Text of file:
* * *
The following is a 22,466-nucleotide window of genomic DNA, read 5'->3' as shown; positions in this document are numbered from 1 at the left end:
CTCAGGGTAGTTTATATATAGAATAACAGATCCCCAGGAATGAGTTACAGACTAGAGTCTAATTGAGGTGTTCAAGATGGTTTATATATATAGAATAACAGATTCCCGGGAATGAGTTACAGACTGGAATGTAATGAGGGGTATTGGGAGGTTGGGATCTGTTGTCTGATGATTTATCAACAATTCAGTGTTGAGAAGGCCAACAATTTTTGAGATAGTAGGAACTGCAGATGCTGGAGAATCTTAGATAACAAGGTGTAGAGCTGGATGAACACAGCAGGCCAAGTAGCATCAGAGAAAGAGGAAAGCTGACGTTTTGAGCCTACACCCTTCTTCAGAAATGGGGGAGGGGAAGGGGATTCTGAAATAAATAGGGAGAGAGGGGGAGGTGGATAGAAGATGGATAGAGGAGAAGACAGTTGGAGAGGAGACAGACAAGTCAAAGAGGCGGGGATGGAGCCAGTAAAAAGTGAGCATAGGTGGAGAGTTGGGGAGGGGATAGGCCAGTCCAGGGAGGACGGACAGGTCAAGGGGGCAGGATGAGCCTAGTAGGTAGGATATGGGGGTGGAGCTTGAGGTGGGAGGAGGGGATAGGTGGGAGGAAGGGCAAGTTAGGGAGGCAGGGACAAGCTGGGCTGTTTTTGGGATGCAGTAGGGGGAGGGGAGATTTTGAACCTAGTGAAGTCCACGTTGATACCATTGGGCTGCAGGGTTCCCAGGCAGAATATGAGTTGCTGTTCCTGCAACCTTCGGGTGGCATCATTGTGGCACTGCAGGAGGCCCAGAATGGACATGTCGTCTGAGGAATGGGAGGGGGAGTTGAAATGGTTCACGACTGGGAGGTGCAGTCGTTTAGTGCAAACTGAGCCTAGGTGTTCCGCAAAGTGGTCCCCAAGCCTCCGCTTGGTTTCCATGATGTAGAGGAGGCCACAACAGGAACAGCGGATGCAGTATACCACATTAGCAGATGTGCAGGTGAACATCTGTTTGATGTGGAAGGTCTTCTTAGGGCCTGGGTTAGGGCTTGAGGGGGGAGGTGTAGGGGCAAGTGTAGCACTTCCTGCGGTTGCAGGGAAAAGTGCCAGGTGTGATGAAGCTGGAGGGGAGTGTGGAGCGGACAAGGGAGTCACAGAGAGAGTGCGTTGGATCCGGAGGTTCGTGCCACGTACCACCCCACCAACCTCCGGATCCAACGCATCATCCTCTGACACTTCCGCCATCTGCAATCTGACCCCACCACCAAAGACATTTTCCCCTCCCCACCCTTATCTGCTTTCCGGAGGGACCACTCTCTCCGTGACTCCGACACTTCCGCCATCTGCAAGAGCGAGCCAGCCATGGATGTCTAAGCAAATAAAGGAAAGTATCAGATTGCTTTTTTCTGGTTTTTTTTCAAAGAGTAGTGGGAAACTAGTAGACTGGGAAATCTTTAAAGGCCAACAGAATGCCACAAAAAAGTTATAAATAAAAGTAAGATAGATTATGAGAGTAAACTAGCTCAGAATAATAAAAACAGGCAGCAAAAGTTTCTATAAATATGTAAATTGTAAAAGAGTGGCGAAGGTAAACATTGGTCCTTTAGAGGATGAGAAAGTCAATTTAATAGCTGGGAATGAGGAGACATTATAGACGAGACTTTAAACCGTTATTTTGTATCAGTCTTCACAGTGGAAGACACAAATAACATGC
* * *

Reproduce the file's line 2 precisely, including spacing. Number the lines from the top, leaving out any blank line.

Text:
CTCAGGGTAGTTTATATATAGAATAACAGATCCCCAGGAATGAGTTACAGACTAGAGTCTAATTGAGGTGTTCAAGATGGTTTATATATATAGAATAACAGATTCCCGGGAATGAGTTACAGACTGGAATGTAATGAGGGGTATTGGGAGGTTGGGATCTGTTGTCTGATGATTTATCAACAATTCAGTGTTGAGAAGGCCAACAATTTTTGAGATAGTAGGAACTGCAGATGCTGGAGAATCTTAGATAACAAGGTGTAGAGCTGGATGAACACAGCAGGCCAAGTAGCATCAGAGAAAGAGGAAAGCTGACGTTTTGAGCCTACACCCTTCTTCAGAAATGGGGGAGGGGAAGGGGATTCTGAAATAAATAGGGAGAGAGGGGGAGGTGGATAGAAGATGGATAGAGGAGAAGACAGTTGGAGAGGAGACAGACAAGTCAAAGAGGCGGGGATGGAGCCAGTAAAAAGTGAGCATAGGTGGAGAGTTGGGGAGGGGATAGGCCAGTCCAGGGAGGACGGACAGGTCAAGGGGGCAGGATGAGCCTAGTAGGTAGGATATGGGGGTGGAGCTTGAGGTGGGAGGAGGGGATAGGTGGGAGGAAGGGCAAGTTAGGGAGGCAGGGACAAGCTGGGCTGTTTTTGGGATGCAGTAGGGGGAGGGGAGATTTTGAACCTAGTGAAGTCCACGTTGATACCATTGGGCTGCAGGGTTCCCAGGCAGAATATGAGTTGCTGTTCCTGCAACCTTCGGGTGGCATCATTGTGGCACTGCAGGAGGCCCAGAATGGACATGTCGTCTGAGGAATGGGAGGGGGAGTTGAAATGGTTCACGACTGGGAGGTGCAGTCGTTTAGTGCAAACTGAGCCTAGGTGTTCCGCAAAGTGGTCCCCAAGCCTCCGCTTGGTTTCCATGATGTAGAGGAGGCCACAACAGGAACAGCGGATGCAGTATACCACATTAGCAGATGTGCAGGTGAACATCTGTTTGATGTGGAAGGTCTTCTTAGGGCCTGGGTTAGGGCTTGAGGGGGGAGGTGTAGGGGCAAGTGTAGCACTTCCTGCGGTTGCAGGGAAAAGTGCCAGGTGTGATGAAGCTGGAGGGGAGTGTGGAGCGGACAAGGGAGTCACAGAGAGAGTGCGTTGGATCCGGAGGTTCGTGCCACGTACCACCCCACCAACCTCCGGATCCAACGCATCATCCTCTGACACTTCCGCCATCTGCAATCTGACCCCACCACCAAAGACATTTTCCCCTCCCCACCCTTATCTGCTTTCCGGAGGGACCACTCTCTCCGTGACTCCGACACTTCCGCCATCTGCAAGAGCGAGCCAGCCATGGATGTCTAAGCAAATAAAGGAAAGTATCAGATTGCTTTTTTCTGGTTTTTTTTCAAAGAGTAGTGGGAAACTAGTAGACTGGGAAATCTTTAAAGGCCAACAGAATGCCACAAAAAAGTTATAAATAAAAGTAAGATAGATTATGAGAGTAAACTAGCTCAGAATAATAAAAACAGGCAGCAAAAGTTTCTATAAATATGTAAATTGTAAAAGAGTGGCGAAGGTAAACATTGGTCCTTTAGAGGATGAGAAAGTCAATTTAATAGCTGGGAATGAGGAGACATTATAGACGAGACTTTAAACCGTTATTTTGTATCAGTCTTCACAGTGGAAGACACAAATAACATGC